Phil Kessel’s exit from Arizona was quieter than his exits from Boston, Toronto and Pittsburgh. One day, he was skating at the Ice Den in Scottsdale with a large group of Coyotes and NHL players. The next day, he was signing a one-year, $1.5 million free-agent contract with the Vegas Golden Knights, a long-rumored landing spot for the controversial forward who loves to gamble, loves to golf, and loves his old coach Rick Tocchet, who lives in Vegas.

It would be easy to suggest that Kessel exited the Valley with little fanfare because there are so few media members in this market who cover hockey. That’s partially true. The other reason that Kessel’s exit no longer creates ripples is because his game has diminished since his Cup-winning days with the Penguins.

This is not to suggest that Kessel cannot help the Golden Knights. He can still thrive on the power play. He is still an excellent passer (his 44 assists were tied for 47th in the NHL on a lousy Coyotes team) and while his shot was uncharacteristically off the mark last season, his career-low 4.6 shooting percentage is not likely to persist. I think he can be a 20-goal scorer with Vegas.

That said, Kessel is only making $1.5 million for a reason. He will be 35 when the season begins, his skating is no longer as explosive as it once was, and his training methods — long a sore subject with head coaches and conditioning coaches — are catching up with him. This was a low-risk move for Vegas, which needed more offense and power-play help almost as badly as it needed a goaltending upgrade, but the Golden Knights may soon discover that playing Kessel up in the lineup with the skilled center that he needs to thrive has its drawbacks.

None of this outside opinion matters to Kessel, of course. Unlike many athletes whom I have met, when he said he didn’t care what the media and fans thought about him, I believed him.

“People portray him in all these different ways but he can put his suit on and go out the door and it doesn’t bother him,” Tocchet said. “With another person, it would eat at them, they would be pissed off about it, but he really doesn’t care. I think it’s good to have that mechanism because you don’t stress about the stuff you don’t control.”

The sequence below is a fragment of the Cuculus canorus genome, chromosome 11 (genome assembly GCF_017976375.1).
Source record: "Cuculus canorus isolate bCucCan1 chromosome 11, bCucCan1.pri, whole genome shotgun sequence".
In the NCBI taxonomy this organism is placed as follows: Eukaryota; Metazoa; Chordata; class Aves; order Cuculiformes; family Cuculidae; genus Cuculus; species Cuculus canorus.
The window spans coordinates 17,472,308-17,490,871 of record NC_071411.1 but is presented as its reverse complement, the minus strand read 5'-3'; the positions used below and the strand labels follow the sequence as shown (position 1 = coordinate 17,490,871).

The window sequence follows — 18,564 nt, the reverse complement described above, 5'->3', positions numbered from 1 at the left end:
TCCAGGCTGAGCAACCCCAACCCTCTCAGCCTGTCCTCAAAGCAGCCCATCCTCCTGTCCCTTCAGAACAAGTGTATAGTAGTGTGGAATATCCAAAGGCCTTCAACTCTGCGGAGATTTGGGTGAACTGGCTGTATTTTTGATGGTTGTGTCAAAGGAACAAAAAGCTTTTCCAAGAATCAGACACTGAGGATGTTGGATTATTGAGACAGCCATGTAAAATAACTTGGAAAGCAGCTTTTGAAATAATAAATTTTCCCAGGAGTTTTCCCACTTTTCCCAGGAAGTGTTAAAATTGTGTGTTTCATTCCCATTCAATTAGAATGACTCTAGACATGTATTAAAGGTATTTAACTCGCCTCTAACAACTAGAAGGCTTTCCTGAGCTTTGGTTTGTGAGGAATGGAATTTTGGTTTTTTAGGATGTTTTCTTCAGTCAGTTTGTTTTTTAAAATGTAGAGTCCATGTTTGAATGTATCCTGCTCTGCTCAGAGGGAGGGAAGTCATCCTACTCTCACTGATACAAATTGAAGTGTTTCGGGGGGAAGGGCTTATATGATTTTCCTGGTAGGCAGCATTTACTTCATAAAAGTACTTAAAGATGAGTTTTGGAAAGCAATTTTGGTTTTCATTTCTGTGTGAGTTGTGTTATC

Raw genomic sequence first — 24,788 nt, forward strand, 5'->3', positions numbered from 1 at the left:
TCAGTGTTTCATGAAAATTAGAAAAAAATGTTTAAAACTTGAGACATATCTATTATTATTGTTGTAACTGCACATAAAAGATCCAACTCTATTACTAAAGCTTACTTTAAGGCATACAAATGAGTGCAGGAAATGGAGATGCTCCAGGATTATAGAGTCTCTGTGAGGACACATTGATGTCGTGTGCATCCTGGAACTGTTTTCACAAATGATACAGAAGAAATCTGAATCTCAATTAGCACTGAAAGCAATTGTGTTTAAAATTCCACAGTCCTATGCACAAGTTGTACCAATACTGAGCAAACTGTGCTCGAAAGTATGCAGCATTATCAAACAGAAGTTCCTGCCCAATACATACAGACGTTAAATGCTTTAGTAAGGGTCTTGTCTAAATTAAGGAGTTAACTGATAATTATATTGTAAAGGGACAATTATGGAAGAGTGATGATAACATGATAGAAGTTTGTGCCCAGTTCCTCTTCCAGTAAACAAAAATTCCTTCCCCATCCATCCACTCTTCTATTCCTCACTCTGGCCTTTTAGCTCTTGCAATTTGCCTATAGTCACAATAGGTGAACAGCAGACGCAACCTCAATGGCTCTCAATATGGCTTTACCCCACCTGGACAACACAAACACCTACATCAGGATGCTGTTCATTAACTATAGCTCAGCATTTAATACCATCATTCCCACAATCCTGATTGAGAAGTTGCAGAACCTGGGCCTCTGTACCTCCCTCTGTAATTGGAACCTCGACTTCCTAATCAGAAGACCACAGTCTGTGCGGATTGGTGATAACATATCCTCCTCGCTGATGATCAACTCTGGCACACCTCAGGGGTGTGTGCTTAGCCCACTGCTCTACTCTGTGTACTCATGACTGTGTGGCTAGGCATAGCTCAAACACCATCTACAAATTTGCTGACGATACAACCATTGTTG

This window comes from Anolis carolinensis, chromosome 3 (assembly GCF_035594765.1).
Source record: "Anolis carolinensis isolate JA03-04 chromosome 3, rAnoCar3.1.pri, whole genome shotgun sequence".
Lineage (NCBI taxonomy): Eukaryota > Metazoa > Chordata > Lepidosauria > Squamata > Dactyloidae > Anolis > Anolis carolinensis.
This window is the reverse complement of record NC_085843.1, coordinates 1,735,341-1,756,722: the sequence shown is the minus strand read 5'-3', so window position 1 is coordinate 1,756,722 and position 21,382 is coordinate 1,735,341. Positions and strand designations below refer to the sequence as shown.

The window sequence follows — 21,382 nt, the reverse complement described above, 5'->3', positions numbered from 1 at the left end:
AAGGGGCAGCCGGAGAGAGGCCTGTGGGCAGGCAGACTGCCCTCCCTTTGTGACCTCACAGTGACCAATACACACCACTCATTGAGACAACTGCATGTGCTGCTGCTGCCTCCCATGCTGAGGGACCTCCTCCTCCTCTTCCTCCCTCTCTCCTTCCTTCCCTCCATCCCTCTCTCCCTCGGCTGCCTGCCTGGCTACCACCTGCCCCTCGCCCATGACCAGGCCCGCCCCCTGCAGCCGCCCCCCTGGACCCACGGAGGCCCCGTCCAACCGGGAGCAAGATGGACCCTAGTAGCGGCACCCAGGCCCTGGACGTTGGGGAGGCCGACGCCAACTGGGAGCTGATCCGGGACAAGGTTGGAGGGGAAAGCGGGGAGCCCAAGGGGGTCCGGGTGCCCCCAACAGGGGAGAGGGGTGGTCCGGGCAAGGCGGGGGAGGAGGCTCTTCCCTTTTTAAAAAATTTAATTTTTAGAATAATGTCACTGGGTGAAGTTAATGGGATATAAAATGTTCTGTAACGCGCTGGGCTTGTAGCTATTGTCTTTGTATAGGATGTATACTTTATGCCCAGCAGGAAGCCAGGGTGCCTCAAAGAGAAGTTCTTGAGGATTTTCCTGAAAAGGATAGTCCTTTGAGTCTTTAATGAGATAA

Phil genuinely doesn’t give a damn about external perception. He doesn’t care about criticism of his game, he doesn’t care about criticism of the aforementioned training methods, and he shrugs off criticism of his consecutive games played streak, which is eight games short of breaking former Coyote Keith Yandle’s record; a feat that should take place on Oct. 25 in San Jose.

There were times when he probably shouldn’t have played, including a groin injury early in his first season in Arizona, but Kessel pushed through it.

“I don’t want to share them, but there have been instances where I probably shouldn’t have played and I did,” he said. “It is what it is. I’m a competitive person. I want to win and I want to help the team. I just love to play the game. I always think I can help so I want to be out there.”

“I’m fortunate. I have been with good coaches who let me see how I feel at game time and let me make the call. I would say it was hard on a couple of occasions, but I know a lot of guys who play through injuries, broken bones and stuff. Sometimes, my injuries have been bad but they’re not the worst thing possible, like a broken leg where you can’t move. If I can move, I’ll be out there.”

Phil Kessel shares a laugh with goaltender Scott Wedgewood after the Coyotes defeated the Blues at Enterprise Center in St. Louis on Nov. 16, 2021 (USA TODAY Sports)